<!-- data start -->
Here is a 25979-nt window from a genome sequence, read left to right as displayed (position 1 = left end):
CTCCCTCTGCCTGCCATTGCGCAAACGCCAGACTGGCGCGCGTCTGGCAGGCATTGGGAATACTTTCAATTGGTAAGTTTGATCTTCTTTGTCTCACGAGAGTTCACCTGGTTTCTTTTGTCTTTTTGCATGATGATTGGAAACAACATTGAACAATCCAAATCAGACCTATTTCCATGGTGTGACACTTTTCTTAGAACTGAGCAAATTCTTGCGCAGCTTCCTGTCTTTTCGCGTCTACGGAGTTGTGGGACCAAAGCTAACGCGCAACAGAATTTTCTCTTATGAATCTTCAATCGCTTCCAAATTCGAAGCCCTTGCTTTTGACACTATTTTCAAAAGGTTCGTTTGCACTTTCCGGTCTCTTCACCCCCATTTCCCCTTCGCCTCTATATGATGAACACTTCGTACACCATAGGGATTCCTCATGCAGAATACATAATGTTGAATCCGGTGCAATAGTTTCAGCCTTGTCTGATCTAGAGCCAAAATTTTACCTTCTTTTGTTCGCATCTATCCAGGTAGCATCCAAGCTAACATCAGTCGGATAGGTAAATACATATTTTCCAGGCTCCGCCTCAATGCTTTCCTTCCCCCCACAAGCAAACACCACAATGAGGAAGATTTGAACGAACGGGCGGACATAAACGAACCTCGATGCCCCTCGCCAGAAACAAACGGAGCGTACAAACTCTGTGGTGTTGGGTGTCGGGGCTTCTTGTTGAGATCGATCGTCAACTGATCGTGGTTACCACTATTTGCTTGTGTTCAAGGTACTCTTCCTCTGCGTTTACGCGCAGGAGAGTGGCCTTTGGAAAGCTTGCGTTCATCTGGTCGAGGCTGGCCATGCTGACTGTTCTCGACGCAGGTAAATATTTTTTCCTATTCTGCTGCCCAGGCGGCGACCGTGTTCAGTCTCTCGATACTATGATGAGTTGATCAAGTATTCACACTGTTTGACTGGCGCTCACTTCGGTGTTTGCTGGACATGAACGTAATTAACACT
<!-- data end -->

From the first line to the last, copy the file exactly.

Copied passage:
Here is a 25979-nt window from a genome sequence, read left to right as displayed (position 1 = left end):
CTCCCTCTGCCTGCCATTGCGCAAACGCCAGACTGGCGCGCGTCTGGCAGGCATTGGGAATACTTTCAATTGGTAAGTTTGATCTTCTTTGTCTCACGAGAGTTCACCTGGTTTCTTTTGTCTTTTTGCATGATGATTGGAAACAACATTGAACAATCCAAATCAGACCTATTTCCATGGTGTGACACTTTTCTTAGAACTGAGCAAATTCTTGCGCAGCTTCCTGTCTTTTCGCGTCTACGGAGTTGTGGGACCAAAGCTAACGCGCAACAGAATTTTCTCTTATGAATCTTCAATCGCTTCCAAATTCGAAGCCCTTGCTTTTGACACTATTTTCAAAAGGTTCGTTTGCACTTTCCGGTCTCTTCACCCCCATTTCCCCTTCGCCTCTATATGATGAACACTTCGTACACCATAGGGATTCCTCATGCAGAATACATAATGTTGAATCCGGTGCAATAGTTTCAGCCTTGTCTGATCTAGAGCCAAAATTTTACCTTCTTTTGTTCGCATCTATCCAGGTAGCATCCAAGCTAACATCAGTCGGATAGGTAAATACATATTTTCCAGGCTCCGCCTCAATGCTTTCCTTCCCCCCACAAGCAAACACCACAATGAGGAAGATTTGAACGAACGGGCGGACATAAACGAACCTCGATGCCCCTCGCCAGAAACAAACGGAGCGTACAAACTCTGTGGTGTTGGGTGTCGGGGCTTCTTGTTGAGATCGATCGTCAACTGATCGTGGTTACCACTATTTGCTTGTGTTCAAGGTACTCTTCCTCTGCGTTTACGCGCAGGAGAGTGGCCTTTGGAAAGCTTGCGTTCATCTGGTCGAGGCTGGCCATGCTGACTGTTCTCGACGCAGGTAAATATTTTTTCCTATTCTGCTGCCCAGGCGGCGACCGTGTTCAGTCTCTCGATACTATGATGAGTTGATCAAGTATTCACACTGTTTGACTGGCGCTCACTTCGGTGTTTGCTGGACATGAACGTAATTAACACT